Here there was no dispute about the facts, and nothing from which the jury could rightfully infer a waiver. The plaintiff was not deprived by any thing said or done on the 10th day of February of her right to claim a paid-up policy. That she could have done at any time within thirty days after she was in default for non-payment of the premium.

There was no allegation in the complaint nor claim at the trial, nor so far as appears at any other time prior to the argument in this court, that the defendant was deprived of the right to insist upon the forfeiture because it had failed to give the notice required by the act chapter 341 of the Laws of 1876, and for that reason alone the claim, if otherwise valid, should not be upheld here. If upon the new trial it should appear that the notice was not given, it will then have to be determined whether this policy was renewed subsequent to the act of 1876, so as to render a notice necessary. We are, therefore, of opinion that the judgment should be reversed and a new trial granted, costs to abide event.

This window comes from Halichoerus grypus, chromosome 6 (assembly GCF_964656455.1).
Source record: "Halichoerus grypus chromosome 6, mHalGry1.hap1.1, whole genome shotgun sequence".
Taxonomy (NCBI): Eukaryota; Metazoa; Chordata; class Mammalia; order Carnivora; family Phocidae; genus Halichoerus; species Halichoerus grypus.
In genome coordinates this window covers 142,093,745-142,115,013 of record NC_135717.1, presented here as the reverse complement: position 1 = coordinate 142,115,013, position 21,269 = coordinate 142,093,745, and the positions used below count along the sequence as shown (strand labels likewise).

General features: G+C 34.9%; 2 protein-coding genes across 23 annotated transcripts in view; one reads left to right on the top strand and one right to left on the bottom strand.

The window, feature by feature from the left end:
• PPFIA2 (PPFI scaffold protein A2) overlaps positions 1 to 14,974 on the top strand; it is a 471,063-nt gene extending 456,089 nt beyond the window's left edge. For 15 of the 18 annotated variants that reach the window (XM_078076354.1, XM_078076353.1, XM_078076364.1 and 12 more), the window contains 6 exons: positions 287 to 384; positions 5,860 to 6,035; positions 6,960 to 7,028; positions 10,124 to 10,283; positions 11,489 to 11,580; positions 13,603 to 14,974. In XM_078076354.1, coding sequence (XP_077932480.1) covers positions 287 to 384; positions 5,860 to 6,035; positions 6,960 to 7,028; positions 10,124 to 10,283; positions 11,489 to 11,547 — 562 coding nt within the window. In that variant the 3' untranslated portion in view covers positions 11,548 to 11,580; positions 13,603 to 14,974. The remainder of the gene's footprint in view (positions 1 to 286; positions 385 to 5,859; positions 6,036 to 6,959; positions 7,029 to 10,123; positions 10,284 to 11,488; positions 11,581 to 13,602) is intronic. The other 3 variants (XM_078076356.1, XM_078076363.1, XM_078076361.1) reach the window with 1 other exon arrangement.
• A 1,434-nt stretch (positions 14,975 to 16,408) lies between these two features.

RAPALLO, MILLER and FINCH, JJ., concur; DANFORTH and TRACY, JJ., dissent; ANDREWS, Ch. J., absent.

Judgment reversed.

Summaries of

Robertson v. Metropolitan Life Ins. Co.

Court of Appeals of the State of New York
Apr 11, 1882
88 N.Y. 541 (N.Y. 1882)
Case details for

Robertson v. Metropolitan Life Ins. Co.

Case Details


Court:Court of Appeals of the State of New York

Date published: Apr 11, 1882


88 N.Y. 541 (N.Y. 1882)

Citing Cases

Weed v. L. L. Fire Ins. Co.

To establish a waiver of a forfeiture the proof must show a distinct recognition of the validity of the…

Security Mut. Life Ins. Co. v. Calvert

A finding of waiver or estoppel on the part of defendant, growing out of the demand for additions or…